stepper.h defining stepper speed?

Hi guys, I’m new to Arduino and coding but have been having a bit of fun while learning. Recently I made a circuit using a A4899 stepper driver and it does exactly as I want however I’m struggling trying to figure out the code to do different things and was hoping you guys could help me learn. For example, in the code below I can understand to a degree how it’s working. What I’d like to know is what defines the initial speed? I realize that the delay will make my motor go faster or slower but based on what? Is this defined in the stepper.h library definitions? Is max speed when delay is set to 0 and cannot go any faster? Also, what If I wanted it go X speed in one direction and a different speed in the opposite direction? Any help understanding is much appreciated.

#include <Stepper.h>



// define a constant value named stepPin and assign the value 9 to it
// this assumes digital pin 9 of Arduino is attached to the step input of driver
#define stepPin 9
 
// define a constant value named dirPin and assign the value 8
// this assumes digital pin 8 of Arduino is attached to the step input of your driver
#define dirPin 8
 
// define the pins on N.O. (normally open) buttons
#define button1 2
#define button2 3
 
// setup() loop, the Arduino runs through this once
void setup() {
  // digital pins on the Arduino can only be either set as an output or input - in our case we want to send data to the driver, so we choose output
  pinMode(stepPin , OUTPUT);
  pinMode(dirPin , OUTPUT);
 
  // define button pins as input pullup type
  pinMode(button1, INPUT_PULLUP);
  pinMode(button2, INPUT_PULLUP);
 
  // set an initial value of low to both our step and dir pins, we could easily write false or 0 instead of LOW
  digitalWrite(stepPin , LOW);
  digitalWrite(dirPin , LOW);
}
 
// loop() loop, the Arduino continuously cycles through this as fast as it can
void loop() {
 
  if (digitalRead(button1) == LOW && digitalRead(button2) == HIGH) { // if button1 is pressed and button2 is not pressed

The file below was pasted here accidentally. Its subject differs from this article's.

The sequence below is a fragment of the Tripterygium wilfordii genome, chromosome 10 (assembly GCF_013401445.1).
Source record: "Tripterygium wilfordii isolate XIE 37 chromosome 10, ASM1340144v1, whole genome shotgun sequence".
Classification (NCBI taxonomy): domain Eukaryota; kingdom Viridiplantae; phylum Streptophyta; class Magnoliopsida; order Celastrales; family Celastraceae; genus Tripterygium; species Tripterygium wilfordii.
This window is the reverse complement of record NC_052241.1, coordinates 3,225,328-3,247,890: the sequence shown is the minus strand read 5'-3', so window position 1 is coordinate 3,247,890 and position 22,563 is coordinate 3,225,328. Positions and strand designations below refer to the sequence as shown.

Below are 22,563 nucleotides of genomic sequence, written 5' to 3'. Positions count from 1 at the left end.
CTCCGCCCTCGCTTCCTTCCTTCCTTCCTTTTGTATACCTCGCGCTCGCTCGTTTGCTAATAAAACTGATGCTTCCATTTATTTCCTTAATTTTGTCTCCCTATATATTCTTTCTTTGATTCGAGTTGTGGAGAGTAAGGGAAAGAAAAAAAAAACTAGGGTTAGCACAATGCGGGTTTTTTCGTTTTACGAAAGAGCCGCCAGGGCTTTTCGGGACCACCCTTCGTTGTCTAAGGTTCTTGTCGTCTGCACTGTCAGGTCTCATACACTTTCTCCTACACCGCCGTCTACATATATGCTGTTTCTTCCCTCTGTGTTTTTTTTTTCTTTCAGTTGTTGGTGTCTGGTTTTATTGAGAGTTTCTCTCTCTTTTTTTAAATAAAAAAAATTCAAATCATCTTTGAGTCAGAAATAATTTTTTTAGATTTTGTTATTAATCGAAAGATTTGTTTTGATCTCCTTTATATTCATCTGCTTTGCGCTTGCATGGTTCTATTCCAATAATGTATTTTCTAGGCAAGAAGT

digitalWrite(dirPin, LOW); // move in the LOW direction
  } else if (digitalRead(button1) == HIGH && digitalRead(button2) == LOW) { // if button1 is not pressed and button2 is pressed
    digitalWrite(dirPin, HIGH); // move in HIGH direction
  }
 
  if (digitalRead(button1) == LOW || digitalRead(button2) == LOW) { // if either button is pressed
 
    // set a HIGH value to our step pin, this turns the voltage on for that pin
    digitalWrite(stepPin , HIGH);
 
    // let's wait here for 50 milliseconds; note the units, this means 0.05s
    delay(2);
 
    // let's set our step pin to false, this turns the voltage off for that pin and gives us the on/off cycle we need
    digitalWrite(stepPin , LOW);
 
    // wait another 50 milliseconds after which time we loop back to the beginning of the loop() loop
    delay(2);
 
  }
}

Whats an A4899? Do you mean an A4988?

Anyway such stepper drivers are very simple - you send a step pulse, it steps the motor. Nothing
more to it. Generating step pulses in real time with a suitable profile (ramping speed up and down)
is where the cleverness lies. Suggest you play with AccelStepper library, and then have a look in
its source code to see one way of achieving smooth motor control.

I did mean the A4988 and thanks for the suggestion of the AccelStepper lib.

You mentioned the step pulse, what/how is that defined? Is that data contained within the library/s? Or does this statement mean that it can only go as fast as the Arduino is capable? (that might not make sense) Sorry for my lack of terminology.
"// loop() loop, the Arduino continuously cycles through this as fast as it can void loop()"

Thanks again

The AccelStepper lib is only capable to pulse your stepper with ca. 4000 steps/sec.
Be aware that the library is very comfortable (providing for acceleration/deceleration, which is pretty complicated if you would try to do it on your own)), but that needs computing power (and time).

Therefor you only can gain speed over that 4000 steps/sec using AccelStepper with a faster Arduino.